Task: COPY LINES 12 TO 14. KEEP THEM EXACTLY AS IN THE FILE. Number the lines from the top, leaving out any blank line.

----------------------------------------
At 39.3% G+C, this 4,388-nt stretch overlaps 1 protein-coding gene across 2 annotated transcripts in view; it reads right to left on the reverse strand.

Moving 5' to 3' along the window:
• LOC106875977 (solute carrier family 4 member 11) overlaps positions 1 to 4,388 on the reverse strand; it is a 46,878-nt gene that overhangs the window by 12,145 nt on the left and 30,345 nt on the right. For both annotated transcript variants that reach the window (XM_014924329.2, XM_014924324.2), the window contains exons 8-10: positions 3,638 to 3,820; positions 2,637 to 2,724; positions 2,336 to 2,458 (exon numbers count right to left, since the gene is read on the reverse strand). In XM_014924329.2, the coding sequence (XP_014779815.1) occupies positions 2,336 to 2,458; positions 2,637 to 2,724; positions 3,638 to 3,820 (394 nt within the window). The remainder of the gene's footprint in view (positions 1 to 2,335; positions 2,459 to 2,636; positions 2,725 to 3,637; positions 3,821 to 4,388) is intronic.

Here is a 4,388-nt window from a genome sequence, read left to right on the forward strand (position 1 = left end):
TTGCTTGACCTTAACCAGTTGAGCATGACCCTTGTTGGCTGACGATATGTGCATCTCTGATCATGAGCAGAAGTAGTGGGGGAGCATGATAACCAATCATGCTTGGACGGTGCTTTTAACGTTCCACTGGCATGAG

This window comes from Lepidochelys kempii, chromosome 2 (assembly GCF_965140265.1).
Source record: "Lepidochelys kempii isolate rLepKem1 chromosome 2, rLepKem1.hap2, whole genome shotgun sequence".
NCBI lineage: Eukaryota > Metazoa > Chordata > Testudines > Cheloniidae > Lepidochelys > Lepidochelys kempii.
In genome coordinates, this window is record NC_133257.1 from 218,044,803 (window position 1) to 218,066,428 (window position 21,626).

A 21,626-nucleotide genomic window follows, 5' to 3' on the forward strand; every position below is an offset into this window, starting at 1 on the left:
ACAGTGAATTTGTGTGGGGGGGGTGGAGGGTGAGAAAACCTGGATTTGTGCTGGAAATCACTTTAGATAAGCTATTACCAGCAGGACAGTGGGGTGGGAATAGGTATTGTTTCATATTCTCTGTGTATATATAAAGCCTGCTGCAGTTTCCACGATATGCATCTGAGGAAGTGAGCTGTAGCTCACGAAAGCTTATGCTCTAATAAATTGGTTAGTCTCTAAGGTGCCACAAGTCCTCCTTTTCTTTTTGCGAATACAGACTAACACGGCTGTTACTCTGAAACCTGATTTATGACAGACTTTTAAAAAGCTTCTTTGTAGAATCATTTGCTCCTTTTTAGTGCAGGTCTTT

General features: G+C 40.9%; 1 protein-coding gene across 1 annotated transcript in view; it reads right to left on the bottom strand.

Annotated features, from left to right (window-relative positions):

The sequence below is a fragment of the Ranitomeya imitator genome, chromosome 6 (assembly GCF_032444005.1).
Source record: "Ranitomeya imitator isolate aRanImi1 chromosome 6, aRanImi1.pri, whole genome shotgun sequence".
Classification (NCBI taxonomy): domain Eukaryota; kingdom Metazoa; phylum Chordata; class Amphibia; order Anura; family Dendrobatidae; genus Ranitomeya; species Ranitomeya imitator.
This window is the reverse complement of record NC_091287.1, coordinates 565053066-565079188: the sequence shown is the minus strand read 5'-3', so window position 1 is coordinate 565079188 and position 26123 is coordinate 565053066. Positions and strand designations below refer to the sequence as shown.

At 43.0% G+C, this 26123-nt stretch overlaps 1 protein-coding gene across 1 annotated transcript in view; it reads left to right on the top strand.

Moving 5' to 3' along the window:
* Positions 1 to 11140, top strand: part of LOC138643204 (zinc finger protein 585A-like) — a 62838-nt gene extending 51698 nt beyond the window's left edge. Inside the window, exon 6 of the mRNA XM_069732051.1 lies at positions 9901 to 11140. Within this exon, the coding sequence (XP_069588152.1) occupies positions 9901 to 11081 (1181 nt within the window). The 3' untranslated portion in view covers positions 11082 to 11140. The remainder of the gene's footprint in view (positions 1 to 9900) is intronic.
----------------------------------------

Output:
General features: G+C 40.9%; 1 protein-coding gene across 1 annotated transcript in view; it reads right to left on the bottom strand.

Annotated features, from left to right (window-relative positions):

The sequence below is a fragment of the Ranitomeya imitator genome, chromosome 6 (assembly GCF_032444005.1).